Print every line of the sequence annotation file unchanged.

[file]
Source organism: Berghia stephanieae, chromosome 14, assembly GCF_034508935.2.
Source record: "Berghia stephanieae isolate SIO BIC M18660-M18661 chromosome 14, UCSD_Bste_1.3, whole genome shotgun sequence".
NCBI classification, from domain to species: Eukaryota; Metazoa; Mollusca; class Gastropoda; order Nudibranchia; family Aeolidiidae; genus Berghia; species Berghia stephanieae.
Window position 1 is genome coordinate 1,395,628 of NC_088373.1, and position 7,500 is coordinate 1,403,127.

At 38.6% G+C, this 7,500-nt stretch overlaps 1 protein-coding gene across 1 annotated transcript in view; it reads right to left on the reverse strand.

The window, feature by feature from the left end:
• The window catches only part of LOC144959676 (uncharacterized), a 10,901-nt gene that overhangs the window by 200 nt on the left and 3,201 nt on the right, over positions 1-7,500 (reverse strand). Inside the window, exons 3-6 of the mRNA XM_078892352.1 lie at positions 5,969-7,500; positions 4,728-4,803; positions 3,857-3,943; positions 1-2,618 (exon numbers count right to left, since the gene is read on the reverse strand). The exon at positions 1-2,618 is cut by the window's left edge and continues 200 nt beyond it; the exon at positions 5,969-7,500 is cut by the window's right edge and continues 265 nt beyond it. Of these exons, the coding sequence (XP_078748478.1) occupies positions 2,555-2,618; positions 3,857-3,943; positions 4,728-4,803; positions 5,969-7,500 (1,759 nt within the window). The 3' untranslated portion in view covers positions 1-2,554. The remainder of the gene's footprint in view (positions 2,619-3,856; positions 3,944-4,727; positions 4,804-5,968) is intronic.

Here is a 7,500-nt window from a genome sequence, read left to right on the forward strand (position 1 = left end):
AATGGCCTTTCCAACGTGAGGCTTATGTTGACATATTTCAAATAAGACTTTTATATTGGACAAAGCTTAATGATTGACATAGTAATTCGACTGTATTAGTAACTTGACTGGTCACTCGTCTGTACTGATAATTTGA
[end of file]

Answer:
Source organism: Berghia stephanieae, chromosome 14, assembly GCF_034508935.2.
Source record: "Berghia stephanieae isolate SIO BIC M18660-M18661 chromosome 14, UCSD_Bste_1.3, whole genome shotgun sequence".
NCBI classification, from domain to species: Eukaryota; Metazoa; Mollusca; class Gastropoda; order Nudibranchia; family Aeolidiidae; genus Berghia; species Berghia stephanieae.
Window position 1 is genome coordinate 1,395,628 of NC_088373.1, and position 7,500 is coordinate 1,403,127.

At 38.6% G+C, this 7,500-nt stretch overlaps 1 protein-coding gene across 1 annotated transcript in view; it reads right to left on the reverse strand.

The window, feature by feature from the left end:
• The window catches only part of LOC144959676 (uncharacterized), a 10,901-nt gene that overhangs the window by 200 nt on the left and 3,201 nt on the right, over positions 1-7,500 (reverse strand). Inside the window, exons 3-6 of the mRNA XM_078892352.1 lie at positions 5,969-7,500; positions 4,728-4,803; positions 3,857-3,943; positions 1-2,618 (exon numbers count right to left, since the gene is read on the reverse strand). The exon at positions 1-2,618 is cut by the window's left edge and continues 200 nt beyond it; the exon at positions 5,969-7,500 is cut by the window's right edge and continues 265 nt beyond it. Of these exons, the coding sequence (XP_078748478.1) occupies positions 2,555-2,618; positions 3,857-3,943; positions 4,728-4,803; positions 5,969-7,500 (1,759 nt within the window). The 3' untranslated portion in view covers positions 1-2,554. The remainder of the gene's footprint in view (positions 2,619-3,856; positions 3,944-4,727; positions 4,804-5,968) is intronic.

Here is a 7,500-nt window from a genome sequence, read left to right on the forward strand (position 1 = left end):
AATGGCCTTTCCAACGTGAGGCTTATGTTGACATATTTCAAATAAGACTTTTATATTGGACAAAGCTTAATGATTGACATAGTAATTCGACTGTATTAGTAACTTGACTGGTCACTCGTCTGTACTGATAATTTGA